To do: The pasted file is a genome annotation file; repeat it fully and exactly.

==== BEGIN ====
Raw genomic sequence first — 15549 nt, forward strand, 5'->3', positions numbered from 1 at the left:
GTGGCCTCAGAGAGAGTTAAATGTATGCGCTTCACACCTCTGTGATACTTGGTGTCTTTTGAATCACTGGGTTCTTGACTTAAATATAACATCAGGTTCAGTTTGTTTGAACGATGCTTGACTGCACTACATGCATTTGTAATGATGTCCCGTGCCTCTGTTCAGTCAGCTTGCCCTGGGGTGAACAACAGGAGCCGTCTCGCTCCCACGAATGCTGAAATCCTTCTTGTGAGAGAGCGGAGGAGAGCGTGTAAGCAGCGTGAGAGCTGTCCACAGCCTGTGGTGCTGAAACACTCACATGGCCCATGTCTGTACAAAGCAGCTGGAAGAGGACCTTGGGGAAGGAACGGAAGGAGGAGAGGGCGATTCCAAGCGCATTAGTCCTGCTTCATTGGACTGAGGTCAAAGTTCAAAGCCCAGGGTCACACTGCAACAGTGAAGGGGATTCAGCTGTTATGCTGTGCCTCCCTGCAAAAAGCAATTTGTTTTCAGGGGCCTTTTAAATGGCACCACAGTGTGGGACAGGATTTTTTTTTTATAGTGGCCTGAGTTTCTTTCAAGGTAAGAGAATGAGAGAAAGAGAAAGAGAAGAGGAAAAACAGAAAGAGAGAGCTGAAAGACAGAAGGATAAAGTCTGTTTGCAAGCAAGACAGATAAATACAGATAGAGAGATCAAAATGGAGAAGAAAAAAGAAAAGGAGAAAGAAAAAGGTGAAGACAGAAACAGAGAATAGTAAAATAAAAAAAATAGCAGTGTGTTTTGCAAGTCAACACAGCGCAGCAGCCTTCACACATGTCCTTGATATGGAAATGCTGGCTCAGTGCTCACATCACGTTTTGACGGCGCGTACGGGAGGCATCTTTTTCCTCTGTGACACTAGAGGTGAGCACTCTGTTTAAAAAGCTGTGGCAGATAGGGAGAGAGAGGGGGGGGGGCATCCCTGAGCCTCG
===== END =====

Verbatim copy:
Raw genomic sequence first — 15549 nt, forward strand, 5'->3', positions numbered from 1 at the left:
GTGGCCTCAGAGAGAGTTAAATGTATGCGCTTCACACCTCTGTGATACTTGGTGTCTTTTGAATCACTGGGTTCTTGACTTAAATATAACATCAGGTTCAGTTTGTTTGAACGATGCTTGACTGCACTACATGCATTTGTAATGATGTCCCGTGCCTCTGTTCAGTCAGCTTGCCCTGGGGTGAACAACAGGAGCCGTCTCGCTCCCACGAATGCTGAAATCCTTCTTGTGAGAGAGCGGAGGAGAGCGTGTAAGCAGCGTGAGAGCTGTCCACAGCCTGTGGTGCTGAAACACTCACATGGCCCATGTCTGTACAAAGCAGCTGGAAGAGGACCTTGGGGAAGGAACGGAAGGAGGAGAGGGCGATTCCAAGCGCATTAGTCCTGCTTCATTGGACTGAGGTCAAAGTTCAAAGCCCAGGGTCACACTGCAACAGTGAAGGGGATTCAGCTGTTATGCTGTGCCTCCCTGCAAAAAGCAATTTGTTTTCAGGGGCCTTTTAAATGGCACCACAGTGTGGGACAGGATTTTTTTTTTATAGTGGCCTGAGTTTCTTTCAAGGTAAGAGAATGAGAGAAAGAGAAAGAGAAGAGGAAAAACAGAAAGAGAGAGCTGAAAGACAGAAGGATAAAGTCTGTTTGCAAGCAAGACAGATAAATACAGATAGAGAGATCAAAATGGAGAAGAAAAAAGAAAAGGAGAAAGAAAAAGGTGAAGACAGAAACAGAGAATAGTAAAATAAAAAAAATAGCAGTGTGTTTTGCAAGTCAACACAGCGCAGCAGCCTTCACACATGTCCTTGATATGGAAATGCTGGCTCAGTGCTCACATCACGTTTTGACGGCGCGTACGGGAGGCATCTTTTTCCTCTGTGACACTAGAGGTGAGCACTCTGTTTAAAAAGCTGTGGCAGATAGGGAGAGAGAGGGGGGGGGGCATCCCTGAGCCTCG